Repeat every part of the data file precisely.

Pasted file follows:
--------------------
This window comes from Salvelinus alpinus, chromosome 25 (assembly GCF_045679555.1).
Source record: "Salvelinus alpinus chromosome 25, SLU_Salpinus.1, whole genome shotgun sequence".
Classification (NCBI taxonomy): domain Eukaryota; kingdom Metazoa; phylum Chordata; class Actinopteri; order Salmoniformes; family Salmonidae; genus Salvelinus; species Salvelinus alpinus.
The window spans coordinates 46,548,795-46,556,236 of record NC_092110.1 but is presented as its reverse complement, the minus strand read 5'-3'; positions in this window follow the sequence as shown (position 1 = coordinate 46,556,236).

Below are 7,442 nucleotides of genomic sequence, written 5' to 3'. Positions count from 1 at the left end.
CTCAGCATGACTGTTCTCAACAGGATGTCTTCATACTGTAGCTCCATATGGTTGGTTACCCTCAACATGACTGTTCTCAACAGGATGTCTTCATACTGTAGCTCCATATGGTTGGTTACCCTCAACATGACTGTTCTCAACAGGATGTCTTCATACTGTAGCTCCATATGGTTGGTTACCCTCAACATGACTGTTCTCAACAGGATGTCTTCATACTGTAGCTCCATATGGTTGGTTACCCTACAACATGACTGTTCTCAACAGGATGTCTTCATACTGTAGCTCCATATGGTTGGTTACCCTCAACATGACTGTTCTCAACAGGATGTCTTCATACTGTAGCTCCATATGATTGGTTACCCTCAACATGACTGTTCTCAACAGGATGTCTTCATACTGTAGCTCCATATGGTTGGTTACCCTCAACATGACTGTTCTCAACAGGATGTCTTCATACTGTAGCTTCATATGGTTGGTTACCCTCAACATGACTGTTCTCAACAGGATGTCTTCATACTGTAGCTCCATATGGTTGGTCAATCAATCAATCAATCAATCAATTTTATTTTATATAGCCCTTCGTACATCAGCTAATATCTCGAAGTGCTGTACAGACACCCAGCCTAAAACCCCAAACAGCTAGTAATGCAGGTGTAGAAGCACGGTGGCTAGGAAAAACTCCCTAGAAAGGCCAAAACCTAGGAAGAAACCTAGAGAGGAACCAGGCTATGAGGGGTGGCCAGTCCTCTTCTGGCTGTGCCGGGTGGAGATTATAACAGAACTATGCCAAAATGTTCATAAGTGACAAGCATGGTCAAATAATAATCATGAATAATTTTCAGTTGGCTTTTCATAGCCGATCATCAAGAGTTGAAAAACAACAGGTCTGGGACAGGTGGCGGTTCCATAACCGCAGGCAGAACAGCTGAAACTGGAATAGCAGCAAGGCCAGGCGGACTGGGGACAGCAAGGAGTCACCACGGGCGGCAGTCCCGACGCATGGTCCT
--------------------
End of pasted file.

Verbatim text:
This window comes from Salvelinus alpinus, chromosome 25 (assembly GCF_045679555.1).
Source record: "Salvelinus alpinus chromosome 25, SLU_Salpinus.1, whole genome shotgun sequence".
Classification (NCBI taxonomy): domain Eukaryota; kingdom Metazoa; phylum Chordata; class Actinopteri; order Salmoniformes; family Salmonidae; genus Salvelinus; species Salvelinus alpinus.
The window spans coordinates 46,548,795-46,556,236 of record NC_092110.1 but is presented as its reverse complement, the minus strand read 5'-3'; positions in this window follow the sequence as shown (position 1 = coordinate 46,556,236).

Below are 7,442 nucleotides of genomic sequence, written 5' to 3'. Positions count from 1 at the left end.
CTCAGCATGACTGTTCTCAACAGGATGTCTTCATACTGTAGCTCCATATGGTTGGTTACCCTCAACATGACTGTTCTCAACAGGATGTCTTCATACTGTAGCTCCATATGGTTGGTTACCCTCAACATGACTGTTCTCAACAGGATGTCTTCATACTGTAGCTCCATATGGTTGGTTACCCTCAACATGACTGTTCTCAACAGGATGTCTTCATACTGTAGCTCCATATGGTTGGTTACCCTACAACATGACTGTTCTCAACAGGATGTCTTCATACTGTAGCTCCATATGGTTGGTTACCCTCAACATGACTGTTCTCAACAGGATGTCTTCATACTGTAGCTCCATATGATTGGTTACCCTCAACATGACTGTTCTCAACAGGATGTCTTCATACTGTAGCTCCATATGGTTGGTTACCCTCAACATGACTGTTCTCAACAGGATGTCTTCATACTGTAGCTTCATATGGTTGGTTACCCTCAACATGACTGTTCTCAACAGGATGTCTTCATACTGTAGCTCCATATGGTTGGTCAATCAATCAATCAATCAATCAATTTTATTTTATATAGCCCTTCGTACATCAGCTAATATCTCGAAGTGCTGTACAGACACCCAGCCTAAAACCCCAAACAGCTAGTAATGCAGGTGTAGAAGCACGGTGGCTAGGAAAAACTCCCTAGAAAGGCCAAAACCTAGGAAGAAACCTAGAGAGGAACCAGGCTATGAGGGGTGGCCAGTCCTCTTCTGGCTGTGCCGGGTGGAGATTATAACAGAACTATGCCAAAATGTTCATAAGTGACAAGCATGGTCAAATAATAATCATGAATAATTTTCAGTTGGCTTTTCATAGCCGATCATCAAGAGTTGAAAAACAACAGGTCTGGGACAGGTGGCGGTTCCATAACCGCAGGCAGAACAGCTGAAACTGGAATAGCAGCAAGGCCAGGCGGACTGGGGACAGCAAGGAGTCACCACGGGCGGCAGTCCCGACGCATGGTCCT